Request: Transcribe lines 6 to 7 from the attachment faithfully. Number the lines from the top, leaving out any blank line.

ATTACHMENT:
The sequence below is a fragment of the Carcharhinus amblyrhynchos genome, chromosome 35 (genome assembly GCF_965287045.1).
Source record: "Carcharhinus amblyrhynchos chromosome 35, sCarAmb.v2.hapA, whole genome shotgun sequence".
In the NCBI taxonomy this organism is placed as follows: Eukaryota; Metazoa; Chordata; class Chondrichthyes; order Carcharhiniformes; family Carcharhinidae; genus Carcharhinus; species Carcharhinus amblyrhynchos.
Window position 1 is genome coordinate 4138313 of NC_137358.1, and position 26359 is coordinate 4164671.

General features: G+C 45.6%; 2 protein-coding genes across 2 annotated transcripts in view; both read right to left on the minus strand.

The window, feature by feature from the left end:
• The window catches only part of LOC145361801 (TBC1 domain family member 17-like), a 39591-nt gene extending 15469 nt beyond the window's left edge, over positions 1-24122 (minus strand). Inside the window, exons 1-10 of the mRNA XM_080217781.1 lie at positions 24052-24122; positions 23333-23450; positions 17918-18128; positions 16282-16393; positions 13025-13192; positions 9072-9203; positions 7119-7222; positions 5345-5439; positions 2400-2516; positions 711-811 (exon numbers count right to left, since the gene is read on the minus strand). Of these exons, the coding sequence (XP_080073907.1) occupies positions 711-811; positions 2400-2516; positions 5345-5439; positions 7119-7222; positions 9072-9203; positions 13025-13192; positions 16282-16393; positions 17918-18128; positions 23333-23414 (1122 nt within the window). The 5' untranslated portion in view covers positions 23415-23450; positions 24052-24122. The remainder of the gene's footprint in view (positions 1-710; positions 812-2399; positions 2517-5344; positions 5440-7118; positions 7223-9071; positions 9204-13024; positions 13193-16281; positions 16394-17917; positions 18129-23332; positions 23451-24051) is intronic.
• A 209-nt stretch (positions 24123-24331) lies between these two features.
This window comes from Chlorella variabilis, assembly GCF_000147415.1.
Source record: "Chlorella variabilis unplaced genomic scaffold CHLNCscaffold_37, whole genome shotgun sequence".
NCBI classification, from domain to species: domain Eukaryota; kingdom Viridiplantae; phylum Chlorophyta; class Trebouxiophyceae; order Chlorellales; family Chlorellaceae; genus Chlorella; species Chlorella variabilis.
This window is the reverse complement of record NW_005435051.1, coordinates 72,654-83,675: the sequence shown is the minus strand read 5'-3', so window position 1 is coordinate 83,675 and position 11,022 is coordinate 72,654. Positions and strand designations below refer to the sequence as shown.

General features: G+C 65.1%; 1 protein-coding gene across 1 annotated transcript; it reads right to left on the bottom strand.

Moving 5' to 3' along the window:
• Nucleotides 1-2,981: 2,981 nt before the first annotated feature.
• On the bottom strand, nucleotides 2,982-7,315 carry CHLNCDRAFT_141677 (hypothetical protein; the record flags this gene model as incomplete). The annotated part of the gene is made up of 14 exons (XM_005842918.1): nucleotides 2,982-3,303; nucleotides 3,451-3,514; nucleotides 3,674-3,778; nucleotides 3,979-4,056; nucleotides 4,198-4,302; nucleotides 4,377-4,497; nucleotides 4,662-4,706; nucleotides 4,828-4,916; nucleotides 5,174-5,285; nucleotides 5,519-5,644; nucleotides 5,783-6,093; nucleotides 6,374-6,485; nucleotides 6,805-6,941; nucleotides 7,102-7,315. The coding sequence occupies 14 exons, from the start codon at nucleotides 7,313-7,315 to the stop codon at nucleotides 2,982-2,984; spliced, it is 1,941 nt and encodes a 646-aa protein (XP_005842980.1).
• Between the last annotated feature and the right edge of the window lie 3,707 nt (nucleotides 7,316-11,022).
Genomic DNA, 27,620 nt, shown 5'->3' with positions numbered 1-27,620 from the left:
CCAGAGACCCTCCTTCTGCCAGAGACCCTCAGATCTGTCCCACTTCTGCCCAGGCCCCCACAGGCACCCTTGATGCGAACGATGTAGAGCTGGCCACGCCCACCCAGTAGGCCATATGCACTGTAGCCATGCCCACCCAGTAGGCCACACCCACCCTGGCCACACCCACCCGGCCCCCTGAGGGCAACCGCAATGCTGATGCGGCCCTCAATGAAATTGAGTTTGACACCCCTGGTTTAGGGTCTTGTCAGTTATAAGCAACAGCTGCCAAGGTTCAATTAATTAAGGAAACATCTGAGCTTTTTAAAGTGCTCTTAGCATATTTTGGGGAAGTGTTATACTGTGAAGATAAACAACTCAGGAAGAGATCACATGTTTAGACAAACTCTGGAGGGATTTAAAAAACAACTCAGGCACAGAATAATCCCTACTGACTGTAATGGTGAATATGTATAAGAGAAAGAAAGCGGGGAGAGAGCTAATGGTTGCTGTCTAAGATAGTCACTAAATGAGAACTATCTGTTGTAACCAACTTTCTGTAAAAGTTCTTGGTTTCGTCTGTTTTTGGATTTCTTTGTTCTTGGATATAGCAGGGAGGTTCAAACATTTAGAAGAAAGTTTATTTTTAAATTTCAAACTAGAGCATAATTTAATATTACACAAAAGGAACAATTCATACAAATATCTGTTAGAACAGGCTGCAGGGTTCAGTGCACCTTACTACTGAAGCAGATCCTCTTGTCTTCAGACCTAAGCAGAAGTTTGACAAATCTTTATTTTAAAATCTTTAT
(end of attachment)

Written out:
The window, feature by feature from the left end:
• The window catches only part of LOC145361801 (TBC1 domain family member 17-like), a 39591-nt gene extending 15469 nt beyond the window's left edge, over positions 1-24122 (minus strand). Inside the window, exons 1-10 of the mRNA XM_080217781.1 lie at positions 24052-24122; positions 23333-23450; positions 17918-18128; positions 16282-16393; positions 13025-13192; positions 9072-9203; positions 7119-7222; positions 5345-5439; positions 2400-2516; positions 711-811 (exon numbers count right to left, since the gene is read on the minus strand). Of these exons, the coding sequence (XP_080073907.1) occupies positions 711-811; positions 2400-2516; positions 5345-5439; positions 7119-7222; positions 9072-9203; positions 13025-13192; positions 16282-16393; positions 17918-18128; positions 23333-23414 (1122 nt within the window). The 5' untranslated portion in view covers positions 23415-23450; positions 24052-24122. The remainder of the gene's footprint in view (positions 1-710; positions 812-2399; positions 2517-5344; positions 5440-7118; positions 7223-9071; positions 9204-13024; positions 13193-16281; positions 16394-17917; positions 18129-23332; positions 23451-24051) is intronic.